Water treatment abstract
The present process proceeds from an aqueous reaction solution containing a chlorite and a halogen-free oxidizing agent which is present in an excess of up to double the required stoichiometric amount. The pH of the reaction solution is set at between 5.5 and 9.5, preferably between 6 and 9, and the reaction solution is reacted at ambient temperature until almost all the chlorite has been converted into chlorine dioxide. In this way a chlorine dioxide-containing solution is obtained which is free not only from residual chlorite but also from chlorate and other undesirable by-products and can be used directly as such in water treatment . Preferably an aqueous chlorite solution with a pH or more than 9.5 and an aqueous solution of the oxidizing agent are mixed with one another in order to produce the reaction solution, the pH of the aqueous mixture being adjusted by means of a proton donor present in the oxidizing agent solution. In this way a two-component reaction product is advantageously obtained which need only be mixed in a pre-determined ratio in order to produce a fresh chlorate-free chlorine dioxide solution. It is further advantageous to add to the aqueous chlorite solution or aqueous oxidizing agent solution a buffer substance which forms a buffer system which is active between pH 5.5 and pH 9.5 in the aqueous mixture, thus further stabilizing the pH set. The preferred presence of at least catalytic amounts of silver ions or ions of other transition metals in the reaction solution has a positive effect on the conversion of chlorite ions into chlorine dioxide.
Water treatment claims
1. A process for producing a chlorine dioxide-containing disinfectant solution for water treatment in which an aqueous reaction solution containing a chlorite and a halogen-free oxidizing agent is prepared, in which the oxidizing agent is present in an amount up to double the required stoichiometric amount, and in which the pH is set between 5.5 and 9.5, and the reaction solution is reacted at ambient temperature until at least almost all the chloride has been converted into chlorine dioxide.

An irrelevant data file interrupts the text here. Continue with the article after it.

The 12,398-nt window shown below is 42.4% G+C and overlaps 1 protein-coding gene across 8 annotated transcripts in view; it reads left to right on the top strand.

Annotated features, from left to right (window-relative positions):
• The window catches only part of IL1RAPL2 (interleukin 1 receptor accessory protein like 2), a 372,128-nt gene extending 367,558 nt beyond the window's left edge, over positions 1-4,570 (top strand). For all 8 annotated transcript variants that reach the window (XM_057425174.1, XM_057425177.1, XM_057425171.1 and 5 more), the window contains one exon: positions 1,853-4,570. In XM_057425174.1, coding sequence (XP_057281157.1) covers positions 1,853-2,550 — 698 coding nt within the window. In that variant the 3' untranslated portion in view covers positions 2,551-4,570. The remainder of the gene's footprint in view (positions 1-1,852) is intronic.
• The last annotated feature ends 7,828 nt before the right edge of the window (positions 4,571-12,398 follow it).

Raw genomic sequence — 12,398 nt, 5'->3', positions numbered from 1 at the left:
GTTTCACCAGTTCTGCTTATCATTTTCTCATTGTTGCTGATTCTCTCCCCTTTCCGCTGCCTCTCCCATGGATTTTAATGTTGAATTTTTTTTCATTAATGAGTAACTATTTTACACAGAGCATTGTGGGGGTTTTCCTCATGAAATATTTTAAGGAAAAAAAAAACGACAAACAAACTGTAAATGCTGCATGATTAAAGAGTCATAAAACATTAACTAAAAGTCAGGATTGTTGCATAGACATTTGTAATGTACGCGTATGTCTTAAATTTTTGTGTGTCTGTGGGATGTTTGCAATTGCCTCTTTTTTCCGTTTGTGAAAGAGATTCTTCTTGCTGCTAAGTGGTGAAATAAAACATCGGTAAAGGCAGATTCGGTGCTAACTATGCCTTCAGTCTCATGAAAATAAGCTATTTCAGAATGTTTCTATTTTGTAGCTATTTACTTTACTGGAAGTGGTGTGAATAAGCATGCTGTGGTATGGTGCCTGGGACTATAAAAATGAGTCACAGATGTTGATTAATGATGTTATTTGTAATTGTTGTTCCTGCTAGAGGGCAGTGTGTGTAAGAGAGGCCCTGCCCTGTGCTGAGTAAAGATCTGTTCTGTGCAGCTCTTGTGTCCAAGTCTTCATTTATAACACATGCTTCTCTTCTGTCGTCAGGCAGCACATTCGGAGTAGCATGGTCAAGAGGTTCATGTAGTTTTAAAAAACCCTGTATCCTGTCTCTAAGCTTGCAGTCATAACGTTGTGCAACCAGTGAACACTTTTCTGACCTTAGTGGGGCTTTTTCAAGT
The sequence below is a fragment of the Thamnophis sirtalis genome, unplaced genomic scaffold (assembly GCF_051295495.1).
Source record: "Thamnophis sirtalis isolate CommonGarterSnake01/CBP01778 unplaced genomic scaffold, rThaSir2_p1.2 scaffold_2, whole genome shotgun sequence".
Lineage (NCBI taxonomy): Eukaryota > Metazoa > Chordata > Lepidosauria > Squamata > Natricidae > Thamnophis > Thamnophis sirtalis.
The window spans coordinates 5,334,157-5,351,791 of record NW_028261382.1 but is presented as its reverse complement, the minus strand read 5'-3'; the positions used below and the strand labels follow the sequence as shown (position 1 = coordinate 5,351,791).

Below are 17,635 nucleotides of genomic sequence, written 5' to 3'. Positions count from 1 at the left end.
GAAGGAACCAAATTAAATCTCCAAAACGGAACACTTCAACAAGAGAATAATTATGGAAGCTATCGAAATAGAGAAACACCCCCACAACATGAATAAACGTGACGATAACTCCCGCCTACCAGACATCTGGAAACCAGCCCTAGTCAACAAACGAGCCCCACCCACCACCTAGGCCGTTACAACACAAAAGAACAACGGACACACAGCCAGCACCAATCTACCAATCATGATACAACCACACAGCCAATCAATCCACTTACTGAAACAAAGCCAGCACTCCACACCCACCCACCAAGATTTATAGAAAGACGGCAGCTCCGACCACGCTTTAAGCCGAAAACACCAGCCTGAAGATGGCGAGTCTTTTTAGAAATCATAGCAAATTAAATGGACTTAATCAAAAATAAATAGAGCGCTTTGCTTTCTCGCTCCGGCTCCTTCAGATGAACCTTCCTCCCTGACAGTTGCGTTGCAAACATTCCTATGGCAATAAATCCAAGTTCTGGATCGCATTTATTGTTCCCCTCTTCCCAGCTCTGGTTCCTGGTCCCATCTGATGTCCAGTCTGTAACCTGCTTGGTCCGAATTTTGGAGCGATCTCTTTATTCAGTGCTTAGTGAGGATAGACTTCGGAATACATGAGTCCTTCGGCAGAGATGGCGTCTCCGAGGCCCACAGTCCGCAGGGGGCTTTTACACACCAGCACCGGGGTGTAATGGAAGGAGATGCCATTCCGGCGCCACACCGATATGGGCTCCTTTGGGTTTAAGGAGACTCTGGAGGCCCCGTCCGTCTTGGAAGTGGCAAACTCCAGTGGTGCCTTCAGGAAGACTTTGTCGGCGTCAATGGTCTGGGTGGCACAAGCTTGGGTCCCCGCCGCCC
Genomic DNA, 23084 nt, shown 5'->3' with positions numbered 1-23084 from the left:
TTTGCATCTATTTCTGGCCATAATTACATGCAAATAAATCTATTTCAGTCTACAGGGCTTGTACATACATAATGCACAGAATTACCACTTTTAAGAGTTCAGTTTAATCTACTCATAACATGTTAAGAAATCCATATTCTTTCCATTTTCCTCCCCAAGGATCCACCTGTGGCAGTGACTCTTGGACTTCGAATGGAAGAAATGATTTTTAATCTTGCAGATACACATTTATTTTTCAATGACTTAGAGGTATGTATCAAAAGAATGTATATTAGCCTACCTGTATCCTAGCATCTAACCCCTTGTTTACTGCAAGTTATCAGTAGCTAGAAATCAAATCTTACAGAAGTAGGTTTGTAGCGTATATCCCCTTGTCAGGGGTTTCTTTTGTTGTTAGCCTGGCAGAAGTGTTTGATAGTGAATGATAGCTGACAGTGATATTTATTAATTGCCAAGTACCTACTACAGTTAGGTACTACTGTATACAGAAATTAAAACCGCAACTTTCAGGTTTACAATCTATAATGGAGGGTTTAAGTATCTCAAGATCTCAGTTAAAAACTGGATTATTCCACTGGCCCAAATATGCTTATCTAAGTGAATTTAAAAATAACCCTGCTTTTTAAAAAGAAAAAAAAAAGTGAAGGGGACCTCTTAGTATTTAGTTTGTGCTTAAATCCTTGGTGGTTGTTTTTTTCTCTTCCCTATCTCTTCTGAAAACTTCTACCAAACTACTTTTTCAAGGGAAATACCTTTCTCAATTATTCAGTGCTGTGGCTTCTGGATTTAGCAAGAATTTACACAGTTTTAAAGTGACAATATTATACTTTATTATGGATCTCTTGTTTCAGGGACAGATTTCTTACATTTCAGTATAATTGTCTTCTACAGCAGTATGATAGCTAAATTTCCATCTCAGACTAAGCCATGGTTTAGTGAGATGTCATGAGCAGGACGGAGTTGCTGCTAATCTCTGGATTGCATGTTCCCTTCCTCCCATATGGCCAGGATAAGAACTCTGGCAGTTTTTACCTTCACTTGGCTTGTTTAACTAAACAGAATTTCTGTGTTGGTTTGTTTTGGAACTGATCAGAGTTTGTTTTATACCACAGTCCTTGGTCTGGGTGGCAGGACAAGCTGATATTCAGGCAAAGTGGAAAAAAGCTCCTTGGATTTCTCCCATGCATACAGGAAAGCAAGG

2. A process according to claim 1, in which the reaction solution is prepared from an aqueous solution of the chlorite with a pH of greater than 9.5 and an aqueous solution of the oxidizing agent, the pH of the reaction solution being adjusted by means of a proton donor present in the oxidizing agent solution to pH between 5.5 and 9.5, especially 6 to 9.
3. A process according to claim 2, in which the oxidizing agent solution contains sodium peroxodsulfate as the oxidizing agent and sodium hydrogen sulfate as the proton donor and that the molar ratio of chlorite to persulfate is between 1 and 2, especially between 1.75 and 2.
4. A process according to claim 2 or 3, in which the aqueous chlorite solution or the aqueous oxidising solution contains a buffer substance, which forms a buffer system acting between pH 5.5 and pH 9.5.
5. A process according to claim 4, in which the chlorite solution contains sodium carbonate as buffer substance.
6. A process according to claim 4, in which the oxidizing agent solution contains sodium hydrogen phosphate as buffer substance.
7. A process according to any of the preceding claims, in which the reaction mixture contains a catalytic amount of ions of a transition metal, especially Ag.sup.+ions.
Water treatment description
 Aqueous solutions of chlorine dioxide, because of the high oxidation power of chlorine dioxide, are frequently used in water-treatment methods. The area of application ranges from the disinfection of drinking water and bathing water to treatment of service water and wastewater. In comparison with the classic oxidizing disinfectants chlorine and hypochlorite, chlorine dioxide is distinguished in use by an outstanding ecobalance. Thus, when chlorine dioxide is used, only small amounts of AOX ("adsorbable organic halogen compounds"; overall parameter for all chlorine, bromine and iodine compounds which can be adsorbed to activated carbon and have very different hazard potentials) and virtually no trihalomethane (THM, haloforms) are formed.